“Field of Dreams,” a reflection on the relationship between a father and son, stars Kevin Costner as an Iowa farmer who plows his corn to build a diamond for the ghosts of baseball’s past. Graham is portrayed as both a young baseball player and, later in life, a beloved pediatrician. When Costner’s character calls it a “tragedy” that Graham never achieved his dream of beating the big leagues, the fictional Graham replied, “Son, if I had only been a doctor for five minutes, now that would have been a tragedy.”
The film takes artistic liberties, such as portraying Graham as living his whole life in Chisholm, making no mention of his origins in North Carolina or his attendance at medical school in Baltimore.
But, like in the movie, Graham’s legacy is celebrated in real life. Chisholm High School awarded a scholarship in his honor for 20 years after the film’s release. The city’s baseball field bears his name, as does a festival held each August.
Graham’s pioneering research on blood pressure in children was “fundamental,” says Pitrof. And after the doctor’s death in 1965, a US representative from Minnesota inserted his obituary – which called Graham “a champion of the underdog” for his generosity to children – in the Congressional Record.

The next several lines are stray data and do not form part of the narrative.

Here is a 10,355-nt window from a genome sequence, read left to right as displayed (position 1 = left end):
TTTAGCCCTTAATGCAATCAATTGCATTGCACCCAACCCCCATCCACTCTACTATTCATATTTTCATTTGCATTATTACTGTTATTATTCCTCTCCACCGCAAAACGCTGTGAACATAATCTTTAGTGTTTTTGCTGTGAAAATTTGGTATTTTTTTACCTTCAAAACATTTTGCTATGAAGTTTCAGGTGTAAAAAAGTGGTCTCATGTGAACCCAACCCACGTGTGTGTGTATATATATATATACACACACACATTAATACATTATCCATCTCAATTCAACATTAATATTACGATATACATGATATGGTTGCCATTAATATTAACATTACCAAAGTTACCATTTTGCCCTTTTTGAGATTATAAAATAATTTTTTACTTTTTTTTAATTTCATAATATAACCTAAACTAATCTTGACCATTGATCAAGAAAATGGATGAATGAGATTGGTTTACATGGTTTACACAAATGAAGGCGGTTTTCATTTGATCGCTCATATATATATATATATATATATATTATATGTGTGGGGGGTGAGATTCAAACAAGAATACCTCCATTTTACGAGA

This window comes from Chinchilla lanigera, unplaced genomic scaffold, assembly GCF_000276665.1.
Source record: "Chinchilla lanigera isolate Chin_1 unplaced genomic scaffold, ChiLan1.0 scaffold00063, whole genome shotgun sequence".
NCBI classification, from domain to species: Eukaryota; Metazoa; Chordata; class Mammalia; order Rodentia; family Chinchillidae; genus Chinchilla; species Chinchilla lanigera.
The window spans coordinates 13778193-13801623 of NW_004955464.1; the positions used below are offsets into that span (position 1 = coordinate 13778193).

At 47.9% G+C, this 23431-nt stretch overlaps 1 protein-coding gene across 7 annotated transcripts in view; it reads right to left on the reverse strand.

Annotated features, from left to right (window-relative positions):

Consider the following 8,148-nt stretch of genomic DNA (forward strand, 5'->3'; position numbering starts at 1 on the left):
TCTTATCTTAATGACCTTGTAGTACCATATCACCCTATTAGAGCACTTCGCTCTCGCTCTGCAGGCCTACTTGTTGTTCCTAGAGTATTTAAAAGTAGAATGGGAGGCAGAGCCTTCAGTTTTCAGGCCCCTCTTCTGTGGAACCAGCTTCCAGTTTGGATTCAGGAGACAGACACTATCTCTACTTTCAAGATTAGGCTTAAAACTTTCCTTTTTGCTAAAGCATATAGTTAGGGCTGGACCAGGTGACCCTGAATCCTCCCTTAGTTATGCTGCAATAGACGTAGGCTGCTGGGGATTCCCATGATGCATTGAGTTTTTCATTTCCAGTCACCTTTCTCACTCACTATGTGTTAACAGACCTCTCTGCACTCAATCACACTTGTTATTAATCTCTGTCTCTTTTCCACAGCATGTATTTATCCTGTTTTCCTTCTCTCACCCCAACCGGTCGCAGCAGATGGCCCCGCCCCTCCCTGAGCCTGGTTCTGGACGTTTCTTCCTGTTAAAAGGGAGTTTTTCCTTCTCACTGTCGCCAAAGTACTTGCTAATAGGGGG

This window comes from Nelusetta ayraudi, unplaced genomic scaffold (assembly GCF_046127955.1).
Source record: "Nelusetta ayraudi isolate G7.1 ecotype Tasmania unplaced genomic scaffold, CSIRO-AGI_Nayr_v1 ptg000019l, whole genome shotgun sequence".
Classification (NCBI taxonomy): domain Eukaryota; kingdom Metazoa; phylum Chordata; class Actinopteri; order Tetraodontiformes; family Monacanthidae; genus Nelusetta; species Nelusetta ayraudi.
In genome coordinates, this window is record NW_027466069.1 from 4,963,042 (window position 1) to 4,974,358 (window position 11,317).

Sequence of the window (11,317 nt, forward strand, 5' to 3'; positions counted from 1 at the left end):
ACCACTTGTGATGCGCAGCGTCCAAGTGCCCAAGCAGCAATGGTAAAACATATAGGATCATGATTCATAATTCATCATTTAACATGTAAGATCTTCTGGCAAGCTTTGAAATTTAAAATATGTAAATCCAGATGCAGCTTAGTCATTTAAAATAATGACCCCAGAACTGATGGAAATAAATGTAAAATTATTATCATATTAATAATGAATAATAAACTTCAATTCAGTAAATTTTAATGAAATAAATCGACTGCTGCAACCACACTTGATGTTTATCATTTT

“They didn’t embellish this man’s character,” Pitrof said of the film.
Four signings with niche value
Letters between Graham and the dean of the University of Maryland medical school sat in the firm, likely for decades. Although they have only recently been preserved, they remain in good condition. They are easy to read and detail practical matters: Graham sending a certification from an old school (the University of North Carolina), Graham requesting an academic catalog for a friend, and the dean writing that he is “very happy to see that you have done so well” academically.
“It’s a real glimpse into his life,” said Tara Wink, librarian and archivist of the school’s historical collections.
One letter is signed, “Your friend, Archie W. Graham,” while another has a pressed “AW Graham.” Two registration cards are signed “Archibald Wright Graham”.
A 1963 check signed by Graham sold for $3,000 in 2008, but signatures from the most relevant period of a historical figure’s life are worth more, making newly discovered letters worth more. Yet their value is, like Graham’s story itself, niche.